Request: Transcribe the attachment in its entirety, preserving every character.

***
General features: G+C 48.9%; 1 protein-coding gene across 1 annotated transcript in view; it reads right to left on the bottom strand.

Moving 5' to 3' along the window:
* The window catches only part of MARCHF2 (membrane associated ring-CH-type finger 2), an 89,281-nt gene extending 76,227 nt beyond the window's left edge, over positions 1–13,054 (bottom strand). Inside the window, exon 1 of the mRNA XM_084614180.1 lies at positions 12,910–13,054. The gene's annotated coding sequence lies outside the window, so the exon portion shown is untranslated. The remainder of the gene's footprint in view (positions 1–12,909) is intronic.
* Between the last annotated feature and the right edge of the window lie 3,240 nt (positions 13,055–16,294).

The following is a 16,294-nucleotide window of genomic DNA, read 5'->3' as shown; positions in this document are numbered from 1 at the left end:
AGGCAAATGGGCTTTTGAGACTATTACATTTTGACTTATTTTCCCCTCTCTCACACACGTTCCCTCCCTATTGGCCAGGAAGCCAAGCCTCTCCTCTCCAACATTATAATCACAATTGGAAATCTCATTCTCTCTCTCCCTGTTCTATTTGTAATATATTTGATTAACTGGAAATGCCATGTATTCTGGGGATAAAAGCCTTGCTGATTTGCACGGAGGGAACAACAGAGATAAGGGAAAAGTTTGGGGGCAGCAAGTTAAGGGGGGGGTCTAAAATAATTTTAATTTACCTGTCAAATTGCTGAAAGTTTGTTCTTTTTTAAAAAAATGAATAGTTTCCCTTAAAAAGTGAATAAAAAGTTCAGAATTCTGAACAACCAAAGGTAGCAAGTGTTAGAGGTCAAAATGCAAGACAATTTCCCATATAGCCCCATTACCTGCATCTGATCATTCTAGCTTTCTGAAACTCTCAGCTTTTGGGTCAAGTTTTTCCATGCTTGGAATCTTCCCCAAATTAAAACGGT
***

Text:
General features: G+C 48.9%; 1 protein-coding gene across 1 annotated transcript in view; it reads right to left on the bottom strand.

Moving 5' to 3' along the window:
* The window catches only part of MARCHF2 (membrane associated ring-CH-type finger 2), an 89,281-nt gene extending 76,227 nt beyond the window's left edge, over positions 1–13,054 (bottom strand). Inside the window, exon 1 of the mRNA XM_084614180.1 lies at positions 12,910–13,054. The gene's annotated coding sequence lies outside the window, so the exon portion shown is untranslated. The remainder of the gene's footprint in view (positions 1–12,909) is intronic.
* Between the last annotated feature and the right edge of the window lie 3,240 nt (positions 13,055–16,294).

The following is a 16,294-nucleotide window of genomic DNA, read 5'->3' as shown; positions in this document are numbered from 1 at the left end:
AGGCAAATGGGCTTTTGAGACTATTACATTTTGACTTATTTTCCCCTCTCTCACACACGTTCCCTCCCTATTGGCCAGGAAGCCAAGCCTCTCCTCTCCAACATTATAATCACAATTGGAAATCTCATTCTCTCTCTCCCTGTTCTATTTGTAATATATTTGATTAACTGGAAATGCCATGTATTCTGGGGATAAAAGCCTTGCTGATTTGCACGGAGGGAACAACAGAGATAAGGGAAAAGTTTGGGGGCAGCAAGTTAAGGGGGGGGTCTAAAATAATTTTAATTTACCTGTCAAATTGCTGAAAGTTTGTTCTTTTTTAAAAAAATGAATAGTTTCCCTTAAAAAGTGAATAAAAAGTTCAGAATTCTGAACAACCAAAGGTAGCAAGTGTTAGAGGTCAAAATGCAAGACAATTTCCCATATAGCCCCATTACCTGCATCTGATCATTCTAGCTTTCTGAAACTCTCAGCTTTTGGGTCAAGTTTTTCCATGCTTGGAATCTTCCCCAAATTAAAACGGT